3. Hee Michelle
    I can’t find any other way to get in touch with you ( how do you sent a message using ravelry ???)
    I orderen you fabulous pattern from the knitting Goddes , I paid wit paypal , untill know I guess you did not notice my payment πŸ˜‰
    Can you take a look for me , I really like to knit this lovely Goddes πŸ˜‰
    On ravelry my name is remenixano , also my paypal ID
    my mail address is πŸ˜‰

    Grtz Elly mv 5 nice kiddies πŸ˜‰ and 1 tiny little starangel up there

  4. Hello Elly,

    It looks like you paid for the pattern using an e-check. When you use an e-check, Ravelry does not allow you to download the pattern you ordered until the e-check clears PayPal, which takes approximately 5 to 7 business days. I have checked PayPal, and the e-check is still on hold. They estimate that it will clear some time today, January 19, but I can’t be sure until it clears. Once THAT happens, I THINK Ravelry will contact you about the download of the pattern. If you can’t access the pattern after the e-check clears, then I believe you will need to contact Ravelry support, since the download is supposed to be an automated thing.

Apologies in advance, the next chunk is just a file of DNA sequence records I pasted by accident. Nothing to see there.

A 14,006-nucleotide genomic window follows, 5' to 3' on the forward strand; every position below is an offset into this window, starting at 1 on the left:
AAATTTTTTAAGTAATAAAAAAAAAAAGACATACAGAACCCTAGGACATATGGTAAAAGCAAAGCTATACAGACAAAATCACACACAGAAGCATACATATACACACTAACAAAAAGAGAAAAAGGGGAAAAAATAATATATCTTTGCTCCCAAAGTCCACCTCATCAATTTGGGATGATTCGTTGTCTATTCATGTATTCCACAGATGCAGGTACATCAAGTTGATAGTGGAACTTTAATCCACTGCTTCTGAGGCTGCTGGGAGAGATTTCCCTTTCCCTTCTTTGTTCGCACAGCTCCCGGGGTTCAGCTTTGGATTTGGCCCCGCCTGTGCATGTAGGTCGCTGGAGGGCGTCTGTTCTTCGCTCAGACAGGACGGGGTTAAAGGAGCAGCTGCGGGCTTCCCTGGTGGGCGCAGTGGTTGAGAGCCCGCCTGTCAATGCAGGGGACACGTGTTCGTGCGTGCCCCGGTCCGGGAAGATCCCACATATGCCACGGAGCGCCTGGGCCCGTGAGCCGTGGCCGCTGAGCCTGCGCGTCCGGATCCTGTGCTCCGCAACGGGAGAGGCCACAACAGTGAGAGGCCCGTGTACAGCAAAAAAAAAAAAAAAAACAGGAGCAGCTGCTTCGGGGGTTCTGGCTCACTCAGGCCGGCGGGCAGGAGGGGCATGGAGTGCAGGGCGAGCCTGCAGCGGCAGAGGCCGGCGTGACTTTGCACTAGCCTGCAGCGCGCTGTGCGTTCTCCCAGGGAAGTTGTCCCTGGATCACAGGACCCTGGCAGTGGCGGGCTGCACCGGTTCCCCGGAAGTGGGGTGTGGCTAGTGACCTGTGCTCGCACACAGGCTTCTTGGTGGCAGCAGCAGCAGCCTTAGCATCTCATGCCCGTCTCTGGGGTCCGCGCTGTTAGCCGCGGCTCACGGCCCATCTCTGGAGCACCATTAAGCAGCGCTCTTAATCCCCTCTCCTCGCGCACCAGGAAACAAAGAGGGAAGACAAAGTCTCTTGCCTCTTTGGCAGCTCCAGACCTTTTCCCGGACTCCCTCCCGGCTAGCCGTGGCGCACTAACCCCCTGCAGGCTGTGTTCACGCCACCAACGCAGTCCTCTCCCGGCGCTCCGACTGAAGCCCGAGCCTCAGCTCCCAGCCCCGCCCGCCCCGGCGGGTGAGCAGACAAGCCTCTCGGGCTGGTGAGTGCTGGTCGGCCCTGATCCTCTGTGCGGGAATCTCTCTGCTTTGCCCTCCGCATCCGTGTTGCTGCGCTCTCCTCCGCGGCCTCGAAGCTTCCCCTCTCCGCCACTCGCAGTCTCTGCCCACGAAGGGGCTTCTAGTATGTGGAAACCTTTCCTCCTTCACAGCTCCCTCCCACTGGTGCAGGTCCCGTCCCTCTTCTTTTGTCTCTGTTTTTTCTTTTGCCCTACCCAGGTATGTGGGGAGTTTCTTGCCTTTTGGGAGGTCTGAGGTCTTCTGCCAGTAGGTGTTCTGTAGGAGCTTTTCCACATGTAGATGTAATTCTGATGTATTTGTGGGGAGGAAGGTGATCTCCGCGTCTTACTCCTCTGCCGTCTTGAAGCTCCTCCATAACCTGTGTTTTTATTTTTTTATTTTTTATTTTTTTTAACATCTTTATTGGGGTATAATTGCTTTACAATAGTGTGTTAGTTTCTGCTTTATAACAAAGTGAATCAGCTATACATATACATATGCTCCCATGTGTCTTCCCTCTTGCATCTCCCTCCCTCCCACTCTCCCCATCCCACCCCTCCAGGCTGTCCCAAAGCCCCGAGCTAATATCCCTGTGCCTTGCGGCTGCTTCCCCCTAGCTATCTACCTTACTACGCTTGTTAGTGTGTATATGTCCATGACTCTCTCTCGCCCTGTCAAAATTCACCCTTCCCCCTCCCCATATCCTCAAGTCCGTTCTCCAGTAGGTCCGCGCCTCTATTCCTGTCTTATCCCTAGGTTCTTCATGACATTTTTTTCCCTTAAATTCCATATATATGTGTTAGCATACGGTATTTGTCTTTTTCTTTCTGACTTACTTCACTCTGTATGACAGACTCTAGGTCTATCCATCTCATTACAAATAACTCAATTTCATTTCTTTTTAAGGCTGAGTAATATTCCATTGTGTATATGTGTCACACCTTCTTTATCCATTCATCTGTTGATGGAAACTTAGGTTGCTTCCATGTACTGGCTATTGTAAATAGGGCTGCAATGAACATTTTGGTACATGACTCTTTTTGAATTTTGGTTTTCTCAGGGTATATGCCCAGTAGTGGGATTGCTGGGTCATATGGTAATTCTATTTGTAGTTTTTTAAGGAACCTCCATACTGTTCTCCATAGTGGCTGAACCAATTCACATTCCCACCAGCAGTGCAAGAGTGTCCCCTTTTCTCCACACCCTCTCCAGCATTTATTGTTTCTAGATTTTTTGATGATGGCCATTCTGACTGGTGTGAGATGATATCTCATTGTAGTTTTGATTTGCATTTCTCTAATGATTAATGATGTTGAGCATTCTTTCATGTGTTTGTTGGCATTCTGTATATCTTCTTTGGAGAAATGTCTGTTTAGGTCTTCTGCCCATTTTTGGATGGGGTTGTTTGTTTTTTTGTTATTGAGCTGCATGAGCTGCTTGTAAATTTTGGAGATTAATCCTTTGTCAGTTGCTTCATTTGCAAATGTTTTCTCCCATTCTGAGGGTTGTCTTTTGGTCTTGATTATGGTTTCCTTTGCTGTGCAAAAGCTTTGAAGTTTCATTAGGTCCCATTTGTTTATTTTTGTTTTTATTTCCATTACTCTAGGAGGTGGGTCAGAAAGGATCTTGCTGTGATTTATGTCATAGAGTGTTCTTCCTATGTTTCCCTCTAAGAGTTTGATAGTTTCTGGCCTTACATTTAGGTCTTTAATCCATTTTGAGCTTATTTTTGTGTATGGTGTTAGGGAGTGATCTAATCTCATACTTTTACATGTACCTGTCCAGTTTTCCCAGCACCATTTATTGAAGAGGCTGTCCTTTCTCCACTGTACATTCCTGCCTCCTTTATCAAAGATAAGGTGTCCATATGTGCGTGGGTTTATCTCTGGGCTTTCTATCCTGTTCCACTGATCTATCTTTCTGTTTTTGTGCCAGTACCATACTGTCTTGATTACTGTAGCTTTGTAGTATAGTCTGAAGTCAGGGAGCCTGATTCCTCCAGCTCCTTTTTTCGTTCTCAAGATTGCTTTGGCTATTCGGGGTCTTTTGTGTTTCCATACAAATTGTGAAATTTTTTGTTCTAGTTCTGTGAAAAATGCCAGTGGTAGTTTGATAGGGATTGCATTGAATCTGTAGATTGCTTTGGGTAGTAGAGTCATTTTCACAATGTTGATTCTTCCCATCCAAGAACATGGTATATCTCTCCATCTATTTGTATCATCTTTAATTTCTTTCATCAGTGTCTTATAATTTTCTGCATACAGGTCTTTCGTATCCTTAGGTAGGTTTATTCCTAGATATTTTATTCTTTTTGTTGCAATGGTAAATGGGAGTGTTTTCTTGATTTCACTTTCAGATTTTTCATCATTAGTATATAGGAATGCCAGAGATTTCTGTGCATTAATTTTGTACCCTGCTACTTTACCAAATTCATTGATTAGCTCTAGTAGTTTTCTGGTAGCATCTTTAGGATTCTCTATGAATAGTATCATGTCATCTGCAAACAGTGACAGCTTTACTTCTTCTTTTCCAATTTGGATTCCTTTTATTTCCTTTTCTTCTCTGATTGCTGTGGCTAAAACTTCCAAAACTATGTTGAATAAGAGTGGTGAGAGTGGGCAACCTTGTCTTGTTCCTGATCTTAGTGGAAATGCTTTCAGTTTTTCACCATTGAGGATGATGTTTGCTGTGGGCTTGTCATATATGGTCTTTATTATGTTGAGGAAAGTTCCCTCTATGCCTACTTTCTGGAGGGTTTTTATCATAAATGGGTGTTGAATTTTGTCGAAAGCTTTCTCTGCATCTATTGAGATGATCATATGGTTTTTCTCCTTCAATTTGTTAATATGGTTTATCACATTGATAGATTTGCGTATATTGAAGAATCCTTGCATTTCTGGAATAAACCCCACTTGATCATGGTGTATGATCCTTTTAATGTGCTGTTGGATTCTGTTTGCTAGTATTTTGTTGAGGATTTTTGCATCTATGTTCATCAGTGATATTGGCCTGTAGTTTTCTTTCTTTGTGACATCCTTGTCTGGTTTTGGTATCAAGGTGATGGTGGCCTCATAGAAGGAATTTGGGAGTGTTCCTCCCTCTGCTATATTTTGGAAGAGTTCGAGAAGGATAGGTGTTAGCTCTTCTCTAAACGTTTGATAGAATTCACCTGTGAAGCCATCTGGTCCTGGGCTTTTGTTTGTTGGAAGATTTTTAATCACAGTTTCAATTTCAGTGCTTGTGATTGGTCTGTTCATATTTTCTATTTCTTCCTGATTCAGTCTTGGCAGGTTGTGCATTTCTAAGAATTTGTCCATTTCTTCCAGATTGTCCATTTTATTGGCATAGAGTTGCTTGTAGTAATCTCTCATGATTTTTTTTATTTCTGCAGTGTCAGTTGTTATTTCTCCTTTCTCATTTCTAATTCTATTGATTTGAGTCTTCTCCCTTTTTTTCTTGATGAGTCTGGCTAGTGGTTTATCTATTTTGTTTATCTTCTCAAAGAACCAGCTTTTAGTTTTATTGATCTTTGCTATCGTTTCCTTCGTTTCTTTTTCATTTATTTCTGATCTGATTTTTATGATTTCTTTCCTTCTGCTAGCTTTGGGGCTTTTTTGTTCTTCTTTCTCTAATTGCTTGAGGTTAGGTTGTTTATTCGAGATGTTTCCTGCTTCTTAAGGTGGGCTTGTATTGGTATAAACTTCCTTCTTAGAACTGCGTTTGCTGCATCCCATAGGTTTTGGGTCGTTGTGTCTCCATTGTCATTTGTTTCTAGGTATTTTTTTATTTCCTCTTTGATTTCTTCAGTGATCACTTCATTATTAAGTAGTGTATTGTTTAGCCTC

And to send a message to someone on Ravelry, you can go to their profile page by clicking on their avatar or their username. Once you reach their profile page, you will see a link in the upper right hand corner that says “send message”.

    If you have any further problems, feel free to e-mail me at Hope everything works out!